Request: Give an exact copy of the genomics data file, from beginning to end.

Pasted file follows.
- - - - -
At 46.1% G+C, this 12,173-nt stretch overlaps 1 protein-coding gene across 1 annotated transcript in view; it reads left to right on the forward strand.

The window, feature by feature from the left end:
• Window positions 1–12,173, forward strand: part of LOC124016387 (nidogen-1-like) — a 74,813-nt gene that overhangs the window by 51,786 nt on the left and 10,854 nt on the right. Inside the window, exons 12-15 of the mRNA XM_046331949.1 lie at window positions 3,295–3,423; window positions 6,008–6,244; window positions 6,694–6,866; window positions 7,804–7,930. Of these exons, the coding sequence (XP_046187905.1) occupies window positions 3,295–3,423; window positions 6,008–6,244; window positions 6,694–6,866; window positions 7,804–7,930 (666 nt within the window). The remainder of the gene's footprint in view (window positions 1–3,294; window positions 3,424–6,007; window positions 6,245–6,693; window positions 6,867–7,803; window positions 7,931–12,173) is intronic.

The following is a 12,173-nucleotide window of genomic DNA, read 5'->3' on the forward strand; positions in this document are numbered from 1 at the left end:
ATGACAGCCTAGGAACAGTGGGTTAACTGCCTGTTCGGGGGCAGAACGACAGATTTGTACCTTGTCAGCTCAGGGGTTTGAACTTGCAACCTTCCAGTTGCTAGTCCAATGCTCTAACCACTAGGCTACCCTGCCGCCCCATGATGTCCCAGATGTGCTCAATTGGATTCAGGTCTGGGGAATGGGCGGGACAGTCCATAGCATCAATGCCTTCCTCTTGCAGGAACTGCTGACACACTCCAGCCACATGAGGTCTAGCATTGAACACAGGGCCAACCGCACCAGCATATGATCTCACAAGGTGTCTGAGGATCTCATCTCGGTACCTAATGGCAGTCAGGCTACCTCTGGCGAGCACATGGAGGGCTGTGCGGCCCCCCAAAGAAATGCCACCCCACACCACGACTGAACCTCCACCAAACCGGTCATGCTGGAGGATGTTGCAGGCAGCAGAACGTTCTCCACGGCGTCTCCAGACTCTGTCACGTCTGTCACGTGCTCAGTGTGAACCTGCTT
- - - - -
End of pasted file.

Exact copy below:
At 46.1% G+C, this 12,173-nt stretch overlaps 1 protein-coding gene across 1 annotated transcript in view; it reads left to right on the forward strand.

The window, feature by feature from the left end:
• Window positions 1–12,173, forward strand: part of LOC124016387 (nidogen-1-like) — a 74,813-nt gene that overhangs the window by 51,786 nt on the left and 10,854 nt on the right. Inside the window, exons 12-15 of the mRNA XM_046331949.1 lie at window positions 3,295–3,423; window positions 6,008–6,244; window positions 6,694–6,866; window positions 7,804–7,930. Of these exons, the coding sequence (XP_046187905.1) occupies window positions 3,295–3,423; window positions 6,008–6,244; window positions 6,694–6,866; window positions 7,804–7,930 (666 nt within the window). The remainder of the gene's footprint in view (window positions 1–3,294; window positions 3,424–6,007; window positions 6,245–6,693; window positions 6,867–7,803; window positions 7,931–12,173) is intronic.

The following is a 12,173-nucleotide window of genomic DNA, read 5'->3' on the forward strand; positions in this document are numbered from 1 at the left end:
ATGACAGCCTAGGAACAGTGGGTTAACTGCCTGTTCGGGGGCAGAACGACAGATTTGTACCTTGTCAGCTCAGGGGTTTGAACTTGCAACCTTCCAGTTGCTAGTCCAATGCTCTAACCACTAGGCTACCCTGCCGCCCCATGATGTCCCAGATGTGCTCAATTGGATTCAGGTCTGGGGAATGGGCGGGACAGTCCATAGCATCAATGCCTTCCTCTTGCAGGAACTGCTGACACACTCCAGCCACATGAGGTCTAGCATTGAACACAGGGCCAACCGCACCAGCATATGATCTCACAAGGTGTCTGAGGATCTCATCTCGGTACCTAATGGCAGTCAGGCTACCTCTGGCGAGCACATGGAGGGCTGTGCGGCCCCCCAAAGAAATGCCACCCCACACCACGACTGAACCTCCACCAAACCGGTCATGCTGGAGGATGTTGCAGGCAGCAGAACGTTCTCCACGGCGTCTCCAGACTCTGTCACGTCTGTCACGTGCTCAGTGTGAACCTGCTT